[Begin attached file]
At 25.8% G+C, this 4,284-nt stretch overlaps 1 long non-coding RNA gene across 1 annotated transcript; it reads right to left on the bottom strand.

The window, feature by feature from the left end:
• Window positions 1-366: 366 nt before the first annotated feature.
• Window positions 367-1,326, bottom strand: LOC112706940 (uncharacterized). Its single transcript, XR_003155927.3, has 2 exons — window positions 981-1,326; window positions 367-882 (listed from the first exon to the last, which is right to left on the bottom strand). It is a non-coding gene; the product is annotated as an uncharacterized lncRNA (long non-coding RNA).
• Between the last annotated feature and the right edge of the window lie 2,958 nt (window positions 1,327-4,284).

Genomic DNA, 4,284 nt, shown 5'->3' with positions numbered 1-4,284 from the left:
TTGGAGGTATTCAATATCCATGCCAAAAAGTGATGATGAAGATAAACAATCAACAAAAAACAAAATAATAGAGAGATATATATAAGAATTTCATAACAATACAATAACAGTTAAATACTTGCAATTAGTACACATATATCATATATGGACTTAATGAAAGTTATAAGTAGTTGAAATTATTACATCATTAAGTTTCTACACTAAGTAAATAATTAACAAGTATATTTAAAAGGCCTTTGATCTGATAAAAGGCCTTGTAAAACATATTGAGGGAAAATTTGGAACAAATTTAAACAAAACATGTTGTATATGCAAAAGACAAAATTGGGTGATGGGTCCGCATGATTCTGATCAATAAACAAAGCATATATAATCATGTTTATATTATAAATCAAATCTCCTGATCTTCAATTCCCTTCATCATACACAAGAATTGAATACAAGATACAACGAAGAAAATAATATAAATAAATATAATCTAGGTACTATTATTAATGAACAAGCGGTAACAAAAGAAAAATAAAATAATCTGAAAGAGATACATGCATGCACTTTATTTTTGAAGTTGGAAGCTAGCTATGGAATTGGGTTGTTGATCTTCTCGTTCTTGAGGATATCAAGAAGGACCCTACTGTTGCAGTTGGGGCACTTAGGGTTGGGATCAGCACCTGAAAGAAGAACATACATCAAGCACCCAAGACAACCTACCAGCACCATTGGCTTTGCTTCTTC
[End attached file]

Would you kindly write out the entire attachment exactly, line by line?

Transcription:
At 25.8% G+C, this 4,284-nt stretch overlaps 1 long non-coding RNA gene across 1 annotated transcript; it reads right to left on the bottom strand.

The window, feature by feature from the left end:
• Window positions 1-366: 366 nt before the first annotated feature.
• Window positions 367-1,326, bottom strand: LOC112706940 (uncharacterized). Its single transcript, XR_003155927.3, has 2 exons — window positions 981-1,326; window positions 367-882 (listed from the first exon to the last, which is right to left on the bottom strand). It is a non-coding gene; the product is annotated as an uncharacterized lncRNA (long non-coding RNA).
• Between the last annotated feature and the right edge of the window lie 2,958 nt (window positions 1,327-4,284).

Genomic DNA, 4,284 nt, shown 5'->3' with positions numbered 1-4,284 from the left:
TTGGAGGTATTCAATATCCATGCCAAAAAGTGATGATGAAGATAAACAATCAACAAAAAACAAAATAATAGAGAGATATATATAAGAATTTCATAACAATACAATAACAGTTAAATACTTGCAATTAGTACACATATATCATATATGGACTTAATGAAAGTTATAAGTAGTTGAAATTATTACATCATTAAGTTTCTACACTAAGTAAATAATTAACAAGTATATTTAAAAGGCCTTTGATCTGATAAAAGGCCTTGTAAAACATATTGAGGGAAAATTTGGAACAAATTTAAACAAAACATGTTGTATATGCAAAAGACAAAATTGGGTGATGGGTCCGCATGATTCTGATCAATAAACAAAGCATATATAATCATGTTTATATTATAAATCAAATCTCCTGATCTTCAATTCCCTTCATCATACACAAGAATTGAATACAAGATACAACGAAGAAAATAATATAAATAAATATAATCTAGGTACTATTATTAATGAACAAGCGGTAACAAAAGAAAAATAAAATAATCTGAAAGAGATACATGCATGCACTTTATTTTTGAAGTTGGAAGCTAGCTATGGAATTGGGTTGTTGATCTTCTCGTTCTTGAGGATATCAAGAAGGACCCTACTGTTGCAGTTGGGGCACTTAGGGTTGGGATCAGCACCTGAAAGAAGAACATACATCAAGCACCCAAGACAACCTACCAGCACCATTGGCTTTGCTTCTTC